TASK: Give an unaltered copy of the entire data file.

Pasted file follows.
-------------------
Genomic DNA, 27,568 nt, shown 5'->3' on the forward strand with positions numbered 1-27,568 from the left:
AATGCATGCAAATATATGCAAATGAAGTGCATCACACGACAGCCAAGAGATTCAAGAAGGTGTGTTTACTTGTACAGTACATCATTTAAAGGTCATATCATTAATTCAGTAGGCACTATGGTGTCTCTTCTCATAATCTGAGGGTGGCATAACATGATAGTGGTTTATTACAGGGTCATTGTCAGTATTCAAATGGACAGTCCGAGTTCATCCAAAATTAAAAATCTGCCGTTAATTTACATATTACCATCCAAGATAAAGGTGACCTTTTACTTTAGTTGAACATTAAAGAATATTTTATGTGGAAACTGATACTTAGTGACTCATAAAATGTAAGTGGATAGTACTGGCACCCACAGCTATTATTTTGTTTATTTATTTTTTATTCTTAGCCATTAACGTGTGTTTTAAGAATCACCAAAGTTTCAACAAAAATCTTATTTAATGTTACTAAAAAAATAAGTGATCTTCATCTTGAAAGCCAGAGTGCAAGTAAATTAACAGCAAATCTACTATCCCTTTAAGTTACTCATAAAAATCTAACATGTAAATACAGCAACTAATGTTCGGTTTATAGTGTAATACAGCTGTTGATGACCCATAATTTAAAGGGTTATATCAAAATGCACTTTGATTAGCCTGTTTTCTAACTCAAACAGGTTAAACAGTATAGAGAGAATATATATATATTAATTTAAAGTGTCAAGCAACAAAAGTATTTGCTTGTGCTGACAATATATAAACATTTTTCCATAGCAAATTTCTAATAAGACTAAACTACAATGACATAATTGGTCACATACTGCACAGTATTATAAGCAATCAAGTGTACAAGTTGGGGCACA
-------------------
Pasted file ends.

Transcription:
Genomic DNA, 27,568 nt, shown 5'->3' on the forward strand with positions numbered 1-27,568 from the left:
AATGCATGCAAATATATGCAAATGAAGTGCATCACACGACAGCCAAGAGATTCAAGAAGGTGTGTTTACTTGTACAGTACATCATTTAAAGGTCATATCATTAATTCAGTAGGCACTATGGTGTCTCTTCTCATAATCTGAGGGTGGCATAACATGATAGTGGTTTATTACAGGGTCATTGTCAGTATTCAAATGGACAGTCCGAGTTCATCCAAAATTAAAAATCTGCCGTTAATTTACATATTACCATCCAAGATAAAGGTGACCTTTTACTTTAGTTGAACATTAAAGAATATTTTATGTGGAAACTGATACTTAGTGACTCATAAAATGTAAGTGGATAGTACTGGCACCCACAGCTATTATTTTGTTTATTTATTTTTTATTCTTAGCCATTAACGTGTGTTTTAAGAATCACCAAAGTTTCAACAAAAATCTTATTTAATGTTACTAAAAAAATAAGTGATCTTCATCTTGAAAGCCAGAGTGCAAGTAAATTAACAGCAAATCTACTATCCCTTTAAGTTACTCATAAAAATCTAACATGTAAATACAGCAACTAATGTTCGGTTTATAGTGTAATACAGCTGTTGATGACCCATAATTTAAAGGGTTATATCAAAATGCACTTTGATTAGCCTGTTTTCTAACTCAAACAGGTTAAACAGTATAGAGAGAATATATATATATTAATTTAAAGTGTCAAGCAACAAAAGTATTTGCTTGTGCTGACAATATATAAACATTTTTCCATAGCAAATTTCTAATAAGACTAAACTACAATGACATAATTGGTCACATACTGCACAGTATTATAAGCAATCAAGTGTACAAGTTGGGGCACA